Housing and Homeless Commission looks for greater role in city decision-making, struggles to define role


Andres Correa/The Daily Northwestern

Members of the Evanston Housing and Homeless Commission discuss a new draft for the city’s Affordable Housing Fund. The draft outlined the commission’s role with affordable housing, as well as the fund’s priorities

Andres Correa, Reporter

The Evanston Housing and Homeless Commission discussed a new draft for the city’s Affordable Housing Fund at a meeting on Thursday, seeking greater say in the city’s authority to allocate the fund’s spending.

The draft begins to outline the role of the commission and the priorities of the fund. It also proposes that use of the Affordable Housing Fund require a favorable recommendation from the commission, in addition to approval from the appropriate city committee and City Council, which is already necessary.

However, Savannah Clement, the city’s housing policy and planning analyst, said the commission’s proposal was a “‘non-starter.”’

“Unfortunately, there are just situations that come up where things have to go to council,” Clements said. “We don’t have time to bring it here. The city manager has the authority to make budget line items for the fund.”

The fund aims to increase affordable housing in Evanston by financing efforts like new housing.

Clement said she understands the commission’s frustrations with its role in city decision-making, but she said the group cannot take power away from elected officials.

Members also discussed the priorities of how the Affordable Housing Fund is allocated because income alone is not always an accurate measure of need for housing funds. Some people receive federal assistance based on their income levels, and others, including the homeless, may have no reportable income, commission member Renee Phillips said.

The commission considered increasing flexibility in how the city allocates funds for residents of all socioeconomic backgrounds. However, the commission did not finalize a plan for how to distribute funds because members felt more research was needed to identify the community’s needs.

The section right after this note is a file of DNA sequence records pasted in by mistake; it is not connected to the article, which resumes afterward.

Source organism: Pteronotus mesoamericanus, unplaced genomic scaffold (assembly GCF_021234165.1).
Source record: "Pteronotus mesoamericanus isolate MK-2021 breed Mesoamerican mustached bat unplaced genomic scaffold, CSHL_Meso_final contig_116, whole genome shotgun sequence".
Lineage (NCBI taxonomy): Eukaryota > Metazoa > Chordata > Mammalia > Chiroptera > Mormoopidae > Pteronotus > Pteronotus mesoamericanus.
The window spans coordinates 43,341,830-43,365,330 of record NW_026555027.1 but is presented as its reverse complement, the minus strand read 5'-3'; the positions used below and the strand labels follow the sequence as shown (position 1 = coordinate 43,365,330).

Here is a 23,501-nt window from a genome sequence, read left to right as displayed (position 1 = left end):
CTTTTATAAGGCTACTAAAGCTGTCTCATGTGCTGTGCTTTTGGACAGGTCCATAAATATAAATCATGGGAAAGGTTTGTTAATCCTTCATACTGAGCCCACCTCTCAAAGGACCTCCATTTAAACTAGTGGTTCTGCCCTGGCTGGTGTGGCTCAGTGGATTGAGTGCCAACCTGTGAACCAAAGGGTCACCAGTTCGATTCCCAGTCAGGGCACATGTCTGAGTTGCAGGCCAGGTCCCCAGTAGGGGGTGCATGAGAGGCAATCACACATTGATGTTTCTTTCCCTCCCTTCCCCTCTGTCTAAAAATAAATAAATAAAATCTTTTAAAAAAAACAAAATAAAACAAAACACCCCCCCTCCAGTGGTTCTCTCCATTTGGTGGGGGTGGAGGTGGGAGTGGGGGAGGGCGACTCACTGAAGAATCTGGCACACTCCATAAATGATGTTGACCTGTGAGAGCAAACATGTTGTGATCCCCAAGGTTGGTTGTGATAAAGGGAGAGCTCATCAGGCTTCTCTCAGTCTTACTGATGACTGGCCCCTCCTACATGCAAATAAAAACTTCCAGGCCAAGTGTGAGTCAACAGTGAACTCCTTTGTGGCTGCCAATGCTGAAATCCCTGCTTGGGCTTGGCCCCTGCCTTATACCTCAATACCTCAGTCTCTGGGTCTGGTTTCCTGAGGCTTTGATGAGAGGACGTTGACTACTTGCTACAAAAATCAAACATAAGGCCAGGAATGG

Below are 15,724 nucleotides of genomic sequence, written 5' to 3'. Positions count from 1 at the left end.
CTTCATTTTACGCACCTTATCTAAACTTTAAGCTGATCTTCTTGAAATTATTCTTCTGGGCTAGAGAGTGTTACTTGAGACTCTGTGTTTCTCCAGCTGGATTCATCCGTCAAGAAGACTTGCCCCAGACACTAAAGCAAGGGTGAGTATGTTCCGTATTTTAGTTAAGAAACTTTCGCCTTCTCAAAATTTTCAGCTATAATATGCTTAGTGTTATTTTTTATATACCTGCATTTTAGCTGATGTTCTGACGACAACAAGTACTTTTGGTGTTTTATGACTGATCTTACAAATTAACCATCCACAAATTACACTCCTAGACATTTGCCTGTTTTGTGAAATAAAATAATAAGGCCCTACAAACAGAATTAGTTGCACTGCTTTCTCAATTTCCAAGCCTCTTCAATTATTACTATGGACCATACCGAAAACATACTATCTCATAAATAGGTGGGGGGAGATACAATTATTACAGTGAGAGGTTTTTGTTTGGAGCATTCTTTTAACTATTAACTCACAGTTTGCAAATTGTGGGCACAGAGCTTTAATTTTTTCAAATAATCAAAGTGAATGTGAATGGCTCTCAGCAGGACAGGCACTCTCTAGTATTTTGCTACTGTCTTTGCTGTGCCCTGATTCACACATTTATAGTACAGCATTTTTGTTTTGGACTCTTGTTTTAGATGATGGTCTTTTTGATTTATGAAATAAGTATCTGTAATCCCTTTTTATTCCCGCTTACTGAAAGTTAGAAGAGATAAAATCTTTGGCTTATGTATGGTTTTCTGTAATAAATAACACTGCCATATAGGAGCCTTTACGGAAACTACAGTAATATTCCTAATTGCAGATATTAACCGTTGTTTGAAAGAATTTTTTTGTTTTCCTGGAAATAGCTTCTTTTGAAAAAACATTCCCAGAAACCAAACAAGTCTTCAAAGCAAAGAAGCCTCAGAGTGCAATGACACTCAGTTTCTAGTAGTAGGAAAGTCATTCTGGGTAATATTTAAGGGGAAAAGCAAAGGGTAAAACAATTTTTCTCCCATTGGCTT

The commission also voted on leadership positions for the group, voting unanimously to appoint Larry Donoghue and Monika Bobo as chair and vice-chair, respectively.

Evanston resident Sue Carlson said the commission is doing its best to define its role in the city. It was frustrating, she said, that the group couldn’t completely define their role because other city committees seem to already be working on issues of affordable housing and homelessness.

“When change is happening or you want things to be more clear, it has some frustration elements to it,” Carlson said.

Since the commission makes non-binding advisory rulings, Carlson said the city has the ability to bypass these recommendations.

The group had originally planned to discuss its bylaws, but commission chair Ellen Cushing said the Affordable Housing Plan Steering Committee, which met for the first time in February, is set to address these regulations at a future meeting.

The Housing and Homelessness Commission decided to bypass the action item.

Ald. Eleanor Revelle (7th), who sits on the commission, said members need to be attentive to the work of the steering committee concerning affordable housing. She said she doesn’t want the commission to address issues already being handled by the committee.

This is an opportunity, she added, for the commission to increase its understanding of the issue of homelessness in Evanston.

“We’re steeping ourselves in the Affordable Housing Fund numbers and needs,” Revelle said. “But I am way behind in homelessness needs.”

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